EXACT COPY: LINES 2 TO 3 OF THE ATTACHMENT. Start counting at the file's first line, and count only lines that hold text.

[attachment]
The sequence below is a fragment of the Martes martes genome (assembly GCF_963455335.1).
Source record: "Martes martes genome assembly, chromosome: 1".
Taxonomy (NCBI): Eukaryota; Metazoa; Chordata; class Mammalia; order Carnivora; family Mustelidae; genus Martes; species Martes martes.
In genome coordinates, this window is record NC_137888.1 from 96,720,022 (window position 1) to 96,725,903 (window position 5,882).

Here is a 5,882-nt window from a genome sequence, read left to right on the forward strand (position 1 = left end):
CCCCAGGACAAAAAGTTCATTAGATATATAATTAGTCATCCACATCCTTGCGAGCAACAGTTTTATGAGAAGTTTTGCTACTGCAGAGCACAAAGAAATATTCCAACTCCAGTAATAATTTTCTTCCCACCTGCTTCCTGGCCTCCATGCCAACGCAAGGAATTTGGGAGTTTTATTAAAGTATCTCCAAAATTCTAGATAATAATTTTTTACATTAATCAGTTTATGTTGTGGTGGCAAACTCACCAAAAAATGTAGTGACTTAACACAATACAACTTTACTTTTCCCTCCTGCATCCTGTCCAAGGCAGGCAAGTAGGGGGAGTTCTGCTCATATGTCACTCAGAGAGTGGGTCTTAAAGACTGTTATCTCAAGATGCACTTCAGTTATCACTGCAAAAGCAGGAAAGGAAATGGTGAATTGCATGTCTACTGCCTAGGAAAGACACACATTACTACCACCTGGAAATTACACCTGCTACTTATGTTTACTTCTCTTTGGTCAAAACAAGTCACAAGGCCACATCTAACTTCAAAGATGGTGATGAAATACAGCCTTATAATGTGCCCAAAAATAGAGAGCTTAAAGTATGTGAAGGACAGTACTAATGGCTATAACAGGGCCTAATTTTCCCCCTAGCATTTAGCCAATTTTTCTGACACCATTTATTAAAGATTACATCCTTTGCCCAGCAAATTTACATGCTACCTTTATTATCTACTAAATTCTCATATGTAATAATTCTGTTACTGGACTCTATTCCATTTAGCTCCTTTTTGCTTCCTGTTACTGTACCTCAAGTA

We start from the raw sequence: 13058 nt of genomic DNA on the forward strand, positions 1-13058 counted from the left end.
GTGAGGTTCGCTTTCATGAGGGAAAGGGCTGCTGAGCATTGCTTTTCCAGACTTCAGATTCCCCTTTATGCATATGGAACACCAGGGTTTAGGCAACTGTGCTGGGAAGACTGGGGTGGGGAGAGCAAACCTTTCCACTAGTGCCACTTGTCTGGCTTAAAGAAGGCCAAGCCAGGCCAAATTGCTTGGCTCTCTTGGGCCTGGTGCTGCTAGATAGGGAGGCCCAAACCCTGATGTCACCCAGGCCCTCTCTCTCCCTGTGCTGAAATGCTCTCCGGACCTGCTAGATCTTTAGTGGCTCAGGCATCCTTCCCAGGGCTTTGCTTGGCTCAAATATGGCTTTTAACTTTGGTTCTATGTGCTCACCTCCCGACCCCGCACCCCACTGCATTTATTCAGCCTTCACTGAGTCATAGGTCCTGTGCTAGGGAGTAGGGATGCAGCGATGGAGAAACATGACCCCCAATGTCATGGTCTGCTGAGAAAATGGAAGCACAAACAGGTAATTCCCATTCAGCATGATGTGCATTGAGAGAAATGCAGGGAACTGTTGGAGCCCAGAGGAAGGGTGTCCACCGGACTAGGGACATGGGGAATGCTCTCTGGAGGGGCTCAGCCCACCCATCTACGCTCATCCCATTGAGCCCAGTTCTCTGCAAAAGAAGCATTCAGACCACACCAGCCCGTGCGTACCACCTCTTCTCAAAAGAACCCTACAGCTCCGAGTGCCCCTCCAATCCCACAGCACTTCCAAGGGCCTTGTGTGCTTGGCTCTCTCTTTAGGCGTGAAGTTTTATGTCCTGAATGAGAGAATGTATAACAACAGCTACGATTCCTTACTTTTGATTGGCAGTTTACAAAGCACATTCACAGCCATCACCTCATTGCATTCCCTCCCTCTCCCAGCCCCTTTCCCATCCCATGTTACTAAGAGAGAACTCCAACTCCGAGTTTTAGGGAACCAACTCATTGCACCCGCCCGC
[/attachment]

Source record: "Martes martes genome assembly, chromosome: 1".
Taxonomy (NCBI): Eukaryota; Metazoa; Chordata; class Mammalia; order Carnivora; family Mustelidae; genus Martes; species Martes martes.